Not Bad for Delancey Street: The Rise of Billy Rose, America’s Great Jewish Impresario

Mark Cohen. Brandeis Univ, $29.95 (352p) ISBN 978-1-61168-890-0
Cohen—author of Overweight Sensation, a biography of 1960s comedian Allan Sherman—moves from the fringes of the entertainment world to the center of the action with a biography of show business legend Billy Rose, a songwriter, impresario, nightclub owner, art collector, and producer who for good measure was also a central figure in the American Jewish community of the 1930s, ’40s, and ’50s. Cohen ably describes Rose’s mind-bending shows and productions, like a 1935 production entitled Jumbo that included horses, monkeys, and an elephant and was performed in New York City’s Hippodrome, and a production for the Fort Worth Centennial featuring an outdoor-theater restaurant constructed on an artificial lagoon that boasted the world’s largest revolving stage. Cohen also chronicles Rose’s efforts to aid European Jews caught up in the vortex of WWII and to support the newly created Israeli government by, among other things, helping engineer a cloak-and-dagger arrangement to secure military arms. Although Cohen doesn’t ignore Rose’s penchant for tough dealing, or his celebrity divorces (one from the original Funny Girl, Fanny Brice), he focuses on Rose’s successes and affectionately captures Rose’s outsize personality. Readers will find Rose entertaining company. (Sept.)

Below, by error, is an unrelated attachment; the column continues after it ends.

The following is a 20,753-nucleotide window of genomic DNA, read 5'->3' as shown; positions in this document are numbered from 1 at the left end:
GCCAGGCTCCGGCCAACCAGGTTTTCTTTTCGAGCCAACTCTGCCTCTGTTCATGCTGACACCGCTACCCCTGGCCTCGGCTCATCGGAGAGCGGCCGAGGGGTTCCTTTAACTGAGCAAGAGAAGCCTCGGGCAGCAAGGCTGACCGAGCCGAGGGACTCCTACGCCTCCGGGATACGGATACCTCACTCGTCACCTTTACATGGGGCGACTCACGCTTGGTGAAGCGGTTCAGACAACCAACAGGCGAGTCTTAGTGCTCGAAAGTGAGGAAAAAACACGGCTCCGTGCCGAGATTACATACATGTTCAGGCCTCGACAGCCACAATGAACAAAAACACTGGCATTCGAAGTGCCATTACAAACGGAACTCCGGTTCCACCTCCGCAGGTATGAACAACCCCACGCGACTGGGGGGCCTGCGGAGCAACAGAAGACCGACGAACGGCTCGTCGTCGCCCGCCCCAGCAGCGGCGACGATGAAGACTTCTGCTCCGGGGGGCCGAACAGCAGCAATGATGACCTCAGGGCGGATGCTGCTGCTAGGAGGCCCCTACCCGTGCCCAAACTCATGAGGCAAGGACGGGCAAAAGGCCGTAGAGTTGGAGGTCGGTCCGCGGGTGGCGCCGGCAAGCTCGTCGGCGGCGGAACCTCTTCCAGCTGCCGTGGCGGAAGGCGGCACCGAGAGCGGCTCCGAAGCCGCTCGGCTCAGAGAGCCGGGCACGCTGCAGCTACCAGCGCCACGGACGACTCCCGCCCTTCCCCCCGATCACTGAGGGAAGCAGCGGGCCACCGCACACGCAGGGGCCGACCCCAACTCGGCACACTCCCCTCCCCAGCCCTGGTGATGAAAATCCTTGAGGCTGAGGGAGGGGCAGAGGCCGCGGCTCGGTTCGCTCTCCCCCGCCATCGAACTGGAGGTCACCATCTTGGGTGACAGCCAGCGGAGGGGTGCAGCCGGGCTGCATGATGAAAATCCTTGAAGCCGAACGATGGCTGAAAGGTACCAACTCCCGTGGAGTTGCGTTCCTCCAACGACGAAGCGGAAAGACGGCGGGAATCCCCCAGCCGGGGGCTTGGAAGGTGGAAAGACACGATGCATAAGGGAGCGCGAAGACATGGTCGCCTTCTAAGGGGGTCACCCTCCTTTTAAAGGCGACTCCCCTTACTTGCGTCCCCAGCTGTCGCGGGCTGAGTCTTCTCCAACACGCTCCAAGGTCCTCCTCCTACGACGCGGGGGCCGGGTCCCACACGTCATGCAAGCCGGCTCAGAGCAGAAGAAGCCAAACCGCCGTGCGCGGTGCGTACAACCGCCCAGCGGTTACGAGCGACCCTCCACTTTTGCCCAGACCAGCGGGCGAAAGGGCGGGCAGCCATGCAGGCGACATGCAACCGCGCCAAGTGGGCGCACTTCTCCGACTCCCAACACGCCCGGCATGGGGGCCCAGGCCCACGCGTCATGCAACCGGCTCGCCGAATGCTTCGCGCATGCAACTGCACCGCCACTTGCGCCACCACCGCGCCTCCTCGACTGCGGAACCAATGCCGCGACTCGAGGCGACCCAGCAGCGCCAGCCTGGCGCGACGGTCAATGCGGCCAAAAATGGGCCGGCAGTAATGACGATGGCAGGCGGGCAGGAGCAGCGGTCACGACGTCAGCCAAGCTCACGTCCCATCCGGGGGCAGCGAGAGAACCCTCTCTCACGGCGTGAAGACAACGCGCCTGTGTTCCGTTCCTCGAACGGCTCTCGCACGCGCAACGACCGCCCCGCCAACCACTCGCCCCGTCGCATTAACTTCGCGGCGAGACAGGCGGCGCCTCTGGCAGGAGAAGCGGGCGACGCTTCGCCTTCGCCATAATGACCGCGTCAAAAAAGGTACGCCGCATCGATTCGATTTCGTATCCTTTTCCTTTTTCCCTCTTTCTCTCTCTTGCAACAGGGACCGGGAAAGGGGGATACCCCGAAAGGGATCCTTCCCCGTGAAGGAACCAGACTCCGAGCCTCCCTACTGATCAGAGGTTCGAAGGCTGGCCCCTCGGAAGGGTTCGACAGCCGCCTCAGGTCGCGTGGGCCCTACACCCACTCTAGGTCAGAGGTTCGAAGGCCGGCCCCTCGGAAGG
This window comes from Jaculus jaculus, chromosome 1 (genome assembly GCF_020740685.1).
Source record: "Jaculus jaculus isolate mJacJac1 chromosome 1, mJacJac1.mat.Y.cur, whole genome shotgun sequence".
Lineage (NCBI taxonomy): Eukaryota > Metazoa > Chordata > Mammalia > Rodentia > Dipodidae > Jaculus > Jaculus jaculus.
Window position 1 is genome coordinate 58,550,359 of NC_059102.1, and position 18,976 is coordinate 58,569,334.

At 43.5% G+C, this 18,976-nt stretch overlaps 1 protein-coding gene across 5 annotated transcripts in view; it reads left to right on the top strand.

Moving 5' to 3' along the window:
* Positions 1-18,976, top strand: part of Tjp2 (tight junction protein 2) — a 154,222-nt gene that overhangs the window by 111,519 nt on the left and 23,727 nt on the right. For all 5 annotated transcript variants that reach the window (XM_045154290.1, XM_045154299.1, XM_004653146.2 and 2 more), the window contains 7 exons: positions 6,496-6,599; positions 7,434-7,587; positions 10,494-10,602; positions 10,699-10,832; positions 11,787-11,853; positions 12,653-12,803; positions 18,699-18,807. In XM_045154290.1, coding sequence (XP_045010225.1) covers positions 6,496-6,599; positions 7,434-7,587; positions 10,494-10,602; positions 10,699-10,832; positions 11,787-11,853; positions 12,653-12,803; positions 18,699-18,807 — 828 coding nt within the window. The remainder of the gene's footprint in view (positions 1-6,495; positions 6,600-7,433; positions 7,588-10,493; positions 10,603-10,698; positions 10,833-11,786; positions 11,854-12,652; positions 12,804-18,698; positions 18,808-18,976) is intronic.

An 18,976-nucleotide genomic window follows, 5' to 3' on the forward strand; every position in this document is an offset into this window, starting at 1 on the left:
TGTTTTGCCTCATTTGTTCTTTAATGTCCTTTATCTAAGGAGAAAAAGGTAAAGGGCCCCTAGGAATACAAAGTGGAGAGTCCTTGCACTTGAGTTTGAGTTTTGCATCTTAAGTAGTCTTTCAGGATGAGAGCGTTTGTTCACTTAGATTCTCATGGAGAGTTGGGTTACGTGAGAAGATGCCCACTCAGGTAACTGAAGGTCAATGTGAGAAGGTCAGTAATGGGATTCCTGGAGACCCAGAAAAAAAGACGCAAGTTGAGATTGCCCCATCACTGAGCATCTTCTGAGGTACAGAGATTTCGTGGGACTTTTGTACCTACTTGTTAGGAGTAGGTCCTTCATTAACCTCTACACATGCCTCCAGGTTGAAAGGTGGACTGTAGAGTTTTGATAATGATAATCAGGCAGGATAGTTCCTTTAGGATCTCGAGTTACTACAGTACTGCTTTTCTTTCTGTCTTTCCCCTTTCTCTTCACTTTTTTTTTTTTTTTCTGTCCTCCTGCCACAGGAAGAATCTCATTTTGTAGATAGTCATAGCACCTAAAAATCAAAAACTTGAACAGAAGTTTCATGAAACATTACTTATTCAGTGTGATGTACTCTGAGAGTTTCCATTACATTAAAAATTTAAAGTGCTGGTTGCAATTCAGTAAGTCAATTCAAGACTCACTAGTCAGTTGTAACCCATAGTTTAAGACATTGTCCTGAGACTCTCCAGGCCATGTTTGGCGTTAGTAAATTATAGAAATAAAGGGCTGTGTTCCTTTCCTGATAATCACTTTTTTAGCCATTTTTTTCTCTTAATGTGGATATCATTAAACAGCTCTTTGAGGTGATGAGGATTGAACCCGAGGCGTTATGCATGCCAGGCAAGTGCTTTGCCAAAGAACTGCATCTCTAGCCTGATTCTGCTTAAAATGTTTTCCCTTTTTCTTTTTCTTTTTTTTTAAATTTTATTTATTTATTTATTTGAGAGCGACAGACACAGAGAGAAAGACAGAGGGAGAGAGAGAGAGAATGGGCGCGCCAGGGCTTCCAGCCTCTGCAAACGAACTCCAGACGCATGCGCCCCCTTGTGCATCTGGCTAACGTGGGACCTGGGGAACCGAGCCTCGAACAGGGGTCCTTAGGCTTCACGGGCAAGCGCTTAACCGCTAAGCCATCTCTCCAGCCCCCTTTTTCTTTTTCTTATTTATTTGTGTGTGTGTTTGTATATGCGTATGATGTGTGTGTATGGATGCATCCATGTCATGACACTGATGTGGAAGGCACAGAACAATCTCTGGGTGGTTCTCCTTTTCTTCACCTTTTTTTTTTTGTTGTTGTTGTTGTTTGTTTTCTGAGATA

Reviewed on: 07/16/2018
Genre: Nonfiction
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